Cover_HoldingSilvanIn the morning , the phone next to my hospital bed rings. Stepping from the shower, my skin scrubbed of the sweat and blood of yesterday’s triumphant labor, I slip past David to pull on my old robe and head for the phone. I’m not worried. I’m expecting another friend, a relative, more words of congratulation to match my sudden pleasure in my baby – a healthy, full-term boy who waits for me in the nursery – but the woman on the other end of the line is a stranger.

“Hello, darling,” the stranger says in a husky, soothing voice. She is calling from another hospital. She says she needs to clear up some confusion about the spelling of my name before the transfer. I, too, am confused. When I tell the stranger that I don’t understand, that I am about to go down the hall to collect my baby because it’s time to nurse, she says, “I’m so sorry to be the one to tell you, darling.”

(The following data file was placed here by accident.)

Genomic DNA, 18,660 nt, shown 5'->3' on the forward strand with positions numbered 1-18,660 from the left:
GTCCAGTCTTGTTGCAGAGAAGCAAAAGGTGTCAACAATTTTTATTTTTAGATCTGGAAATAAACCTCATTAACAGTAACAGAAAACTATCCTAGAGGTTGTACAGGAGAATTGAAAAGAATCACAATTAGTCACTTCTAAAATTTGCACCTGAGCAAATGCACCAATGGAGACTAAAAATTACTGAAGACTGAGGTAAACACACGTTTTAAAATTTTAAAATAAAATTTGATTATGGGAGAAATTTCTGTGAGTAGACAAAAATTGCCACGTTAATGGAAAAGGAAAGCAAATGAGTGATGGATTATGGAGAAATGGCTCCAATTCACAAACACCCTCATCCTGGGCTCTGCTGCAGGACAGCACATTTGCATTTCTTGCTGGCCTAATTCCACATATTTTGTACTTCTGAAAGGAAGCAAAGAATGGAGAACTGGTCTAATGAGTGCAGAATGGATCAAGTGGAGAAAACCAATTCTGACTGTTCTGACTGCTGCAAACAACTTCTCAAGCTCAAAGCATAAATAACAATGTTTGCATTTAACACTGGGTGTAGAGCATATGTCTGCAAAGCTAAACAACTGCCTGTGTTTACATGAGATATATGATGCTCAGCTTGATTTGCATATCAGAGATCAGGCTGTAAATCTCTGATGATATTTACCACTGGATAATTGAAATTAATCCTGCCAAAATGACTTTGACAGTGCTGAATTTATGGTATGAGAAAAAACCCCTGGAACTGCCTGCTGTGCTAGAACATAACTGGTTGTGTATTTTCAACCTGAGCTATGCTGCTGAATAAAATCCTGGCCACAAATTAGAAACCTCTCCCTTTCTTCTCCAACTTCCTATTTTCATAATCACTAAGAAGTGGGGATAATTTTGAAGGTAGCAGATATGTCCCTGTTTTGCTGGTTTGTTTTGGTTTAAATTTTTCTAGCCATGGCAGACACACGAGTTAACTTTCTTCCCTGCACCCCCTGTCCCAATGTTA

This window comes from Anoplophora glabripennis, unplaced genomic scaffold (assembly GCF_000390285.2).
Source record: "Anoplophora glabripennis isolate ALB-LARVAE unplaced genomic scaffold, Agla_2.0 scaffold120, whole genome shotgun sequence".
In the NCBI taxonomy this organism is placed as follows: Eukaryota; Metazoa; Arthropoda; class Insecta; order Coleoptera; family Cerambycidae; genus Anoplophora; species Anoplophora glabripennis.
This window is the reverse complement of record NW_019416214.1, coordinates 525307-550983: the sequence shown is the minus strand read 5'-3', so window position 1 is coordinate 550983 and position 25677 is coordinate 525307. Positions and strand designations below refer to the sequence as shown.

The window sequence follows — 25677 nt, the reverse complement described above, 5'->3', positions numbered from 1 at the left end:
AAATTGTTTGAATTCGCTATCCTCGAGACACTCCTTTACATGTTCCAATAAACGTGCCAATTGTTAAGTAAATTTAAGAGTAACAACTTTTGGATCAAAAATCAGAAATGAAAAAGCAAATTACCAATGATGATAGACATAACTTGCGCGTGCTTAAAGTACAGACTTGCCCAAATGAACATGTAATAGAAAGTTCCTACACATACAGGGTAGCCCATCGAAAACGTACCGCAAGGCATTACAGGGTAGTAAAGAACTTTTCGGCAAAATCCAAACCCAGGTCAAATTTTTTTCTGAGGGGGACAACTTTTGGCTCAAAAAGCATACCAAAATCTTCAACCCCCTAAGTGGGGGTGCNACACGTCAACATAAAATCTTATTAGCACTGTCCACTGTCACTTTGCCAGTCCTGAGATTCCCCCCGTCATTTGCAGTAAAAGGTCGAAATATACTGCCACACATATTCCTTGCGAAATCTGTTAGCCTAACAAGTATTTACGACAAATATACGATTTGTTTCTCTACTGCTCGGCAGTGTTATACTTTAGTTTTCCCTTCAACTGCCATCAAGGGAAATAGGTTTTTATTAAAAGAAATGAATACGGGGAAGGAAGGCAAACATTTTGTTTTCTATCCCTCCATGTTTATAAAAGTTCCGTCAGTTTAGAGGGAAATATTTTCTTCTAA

Tall Mac was driving, and that was the problem. There’s no doubt in my mind that if it had been Fat Mac instead, we would have been safe. Not that Fat Mac, eighteen as well and just as awash with testosterone as the rest of us, was any more immune to the lure of flooring the accelerator along Chandler Highway, or revving his engine at a stop light, just to hear it growl – far from it – but when it came to the road, Fat Mac had a natural affinity that none of us shared. Driving was something that lived in his bones. His nervous system came into focus at the turning of the ignition; he could no more come to harm behind the wheel than Mozart behind a piano.